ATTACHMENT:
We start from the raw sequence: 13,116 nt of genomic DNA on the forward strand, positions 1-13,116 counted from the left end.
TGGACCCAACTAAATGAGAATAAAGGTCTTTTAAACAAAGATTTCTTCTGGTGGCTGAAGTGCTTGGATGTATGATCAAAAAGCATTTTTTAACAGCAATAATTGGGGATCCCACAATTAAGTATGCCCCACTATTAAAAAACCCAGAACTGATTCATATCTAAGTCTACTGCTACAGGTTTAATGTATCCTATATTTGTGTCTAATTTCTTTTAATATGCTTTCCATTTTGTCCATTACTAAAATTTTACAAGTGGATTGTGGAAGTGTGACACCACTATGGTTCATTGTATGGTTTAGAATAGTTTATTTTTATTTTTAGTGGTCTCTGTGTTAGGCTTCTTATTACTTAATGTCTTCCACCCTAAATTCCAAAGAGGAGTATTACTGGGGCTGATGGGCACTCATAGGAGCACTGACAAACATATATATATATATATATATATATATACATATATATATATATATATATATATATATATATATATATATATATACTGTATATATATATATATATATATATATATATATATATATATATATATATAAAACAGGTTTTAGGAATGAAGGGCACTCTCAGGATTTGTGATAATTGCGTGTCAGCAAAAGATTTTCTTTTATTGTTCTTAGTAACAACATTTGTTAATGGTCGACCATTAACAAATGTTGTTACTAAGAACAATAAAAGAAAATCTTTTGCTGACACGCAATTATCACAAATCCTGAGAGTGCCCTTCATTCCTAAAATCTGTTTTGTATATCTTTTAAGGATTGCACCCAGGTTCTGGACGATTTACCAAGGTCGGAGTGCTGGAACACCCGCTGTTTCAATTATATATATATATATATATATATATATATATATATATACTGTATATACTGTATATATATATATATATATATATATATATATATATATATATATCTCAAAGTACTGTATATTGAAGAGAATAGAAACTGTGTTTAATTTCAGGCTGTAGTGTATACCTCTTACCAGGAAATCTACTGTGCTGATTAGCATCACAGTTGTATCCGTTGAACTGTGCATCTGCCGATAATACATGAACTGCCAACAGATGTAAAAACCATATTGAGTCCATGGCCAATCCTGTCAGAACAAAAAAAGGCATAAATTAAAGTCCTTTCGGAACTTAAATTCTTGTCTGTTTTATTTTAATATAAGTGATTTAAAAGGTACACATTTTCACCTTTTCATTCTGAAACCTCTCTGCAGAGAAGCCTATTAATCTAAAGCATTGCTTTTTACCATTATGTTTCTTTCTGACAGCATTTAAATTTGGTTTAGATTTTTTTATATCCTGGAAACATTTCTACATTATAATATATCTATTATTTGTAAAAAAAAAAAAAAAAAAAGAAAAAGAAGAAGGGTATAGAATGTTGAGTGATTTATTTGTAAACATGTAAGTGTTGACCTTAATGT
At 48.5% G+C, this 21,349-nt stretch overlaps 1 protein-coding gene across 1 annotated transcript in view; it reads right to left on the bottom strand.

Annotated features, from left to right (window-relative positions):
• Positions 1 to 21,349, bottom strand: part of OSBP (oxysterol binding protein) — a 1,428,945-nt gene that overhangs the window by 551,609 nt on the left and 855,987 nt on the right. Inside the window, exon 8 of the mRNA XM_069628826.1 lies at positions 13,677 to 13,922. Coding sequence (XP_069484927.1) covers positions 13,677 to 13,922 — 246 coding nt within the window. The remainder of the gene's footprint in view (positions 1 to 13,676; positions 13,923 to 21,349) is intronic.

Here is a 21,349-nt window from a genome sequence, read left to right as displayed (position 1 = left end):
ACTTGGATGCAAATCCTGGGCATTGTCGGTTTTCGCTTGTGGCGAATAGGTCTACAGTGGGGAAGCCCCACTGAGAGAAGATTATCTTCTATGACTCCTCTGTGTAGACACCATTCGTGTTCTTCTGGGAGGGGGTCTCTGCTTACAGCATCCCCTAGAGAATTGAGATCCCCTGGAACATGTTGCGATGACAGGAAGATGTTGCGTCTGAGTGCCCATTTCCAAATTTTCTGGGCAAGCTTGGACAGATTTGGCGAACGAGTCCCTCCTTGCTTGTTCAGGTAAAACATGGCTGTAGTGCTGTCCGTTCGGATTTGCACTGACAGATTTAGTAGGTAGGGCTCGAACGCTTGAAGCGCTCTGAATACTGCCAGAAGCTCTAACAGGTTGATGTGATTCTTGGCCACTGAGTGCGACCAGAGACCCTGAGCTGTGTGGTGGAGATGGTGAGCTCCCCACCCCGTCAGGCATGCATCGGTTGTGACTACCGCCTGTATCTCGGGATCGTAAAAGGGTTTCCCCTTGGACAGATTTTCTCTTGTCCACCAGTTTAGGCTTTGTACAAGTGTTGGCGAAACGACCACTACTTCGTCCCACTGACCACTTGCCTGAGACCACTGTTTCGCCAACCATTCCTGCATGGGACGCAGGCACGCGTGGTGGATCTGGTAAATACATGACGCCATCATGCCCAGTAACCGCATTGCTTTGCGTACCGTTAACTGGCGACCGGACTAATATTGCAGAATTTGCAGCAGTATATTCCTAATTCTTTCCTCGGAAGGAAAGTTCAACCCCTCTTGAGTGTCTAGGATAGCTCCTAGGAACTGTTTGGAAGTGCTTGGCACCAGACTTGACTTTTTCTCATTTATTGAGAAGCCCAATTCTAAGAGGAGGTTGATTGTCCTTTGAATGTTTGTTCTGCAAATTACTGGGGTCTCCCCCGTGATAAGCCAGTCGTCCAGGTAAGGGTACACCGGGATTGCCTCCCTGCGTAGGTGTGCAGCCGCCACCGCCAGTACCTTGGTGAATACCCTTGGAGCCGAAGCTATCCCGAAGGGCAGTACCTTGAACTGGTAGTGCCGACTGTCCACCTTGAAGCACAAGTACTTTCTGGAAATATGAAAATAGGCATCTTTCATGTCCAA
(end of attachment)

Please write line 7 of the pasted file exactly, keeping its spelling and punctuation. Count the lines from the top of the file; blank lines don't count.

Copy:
ACTTGGATGCAAATCCTGGGCATTGTCGGTTTTCGCTTGTGGCGAATAGGTCTACAGTGGGGAAGCCCCACTGAGAGAAGATTATCTTCTATGACTCCTCTGTGTAGACACCATTCGTGTTCTTCTGGGAGGGGGTCTCTGCTTACAGCATCCCCTAGAGAATTGAGATCCCCTGGAACATGTTGCGATGACAGGAAGATGTTGCGTCTGAGTGCCCATTTCCAAATTTTCTGGGCAAGCTTGGACAGATTTGGCGAACGAGTCCCTCCTTGCTTGTTCAGGTAAAACATGGCTGTAGTGCTGTCCGTTCGGATTTGCACTGACAGATTTAGTAGGTAGGGCTCGAACGCTTGAAGCGCTCTGAATACTGCCAGAAGCTCTAACAGGTTGATGTGATTCTTGGCCACTGAGTGCGACCAGAGACCCTGAGCTGTGTGGTGGAGATGGTGAGCTCCCCACCCCGTCAGGCATGCATCGGTTGTGACTACCGCCTGTATCTCGGGATCGTAAAAGGGTTTCCCCTTGGACAGATTTTCTCTTGTCCACCAGTTTAGGCTTTGTACAAGTGTTGGCGAAACGACCACTACTTCGTCCCACTGACCACTTGCCTGAGACCACTGTTTCGCCAACCATTCCTGCATGGGACGCAGGCACGCGTGGTGGATCTGGTAAATACATGACGCCATCATGCCCAGTAACCGCATTGCTTTGCGTACCGTTAACTGGCGACCGGACTAATATTGCAGAATTTGCAGCAGTATATTCCTAATTCTTTCCTCGGAAGGAAAGTTCAACCCCTCTTGAGTGTCTAGGATAGCTCCTAGGAACTGTTTGGAAGTGCTTGGCACCAGACTTGACTTTTTCTCATTTATTGAGAAGCCCAATTCTAAGAGGAGGTTGATTGTCCTTTGAATGTTTGTTCTGCAAATTACTGGGGTCTCCCCCGTGATAAGCCAGTCGTCCAGGTAAGGGTACACCGGGATTGCCTCCCTGCGTAGGTGTGCAGCCGCCACCGCCAGTACCTTGGTGAATACCCTTGGAGCCGAAGCTATCCCGAAGGGCAGTACCTTGAACTGGTAGTGCCGACTGTCCACCTTGAAGCACAAGTACTTTCTGGAAATATGAAAATAGGCATCTTTCATGTCCAA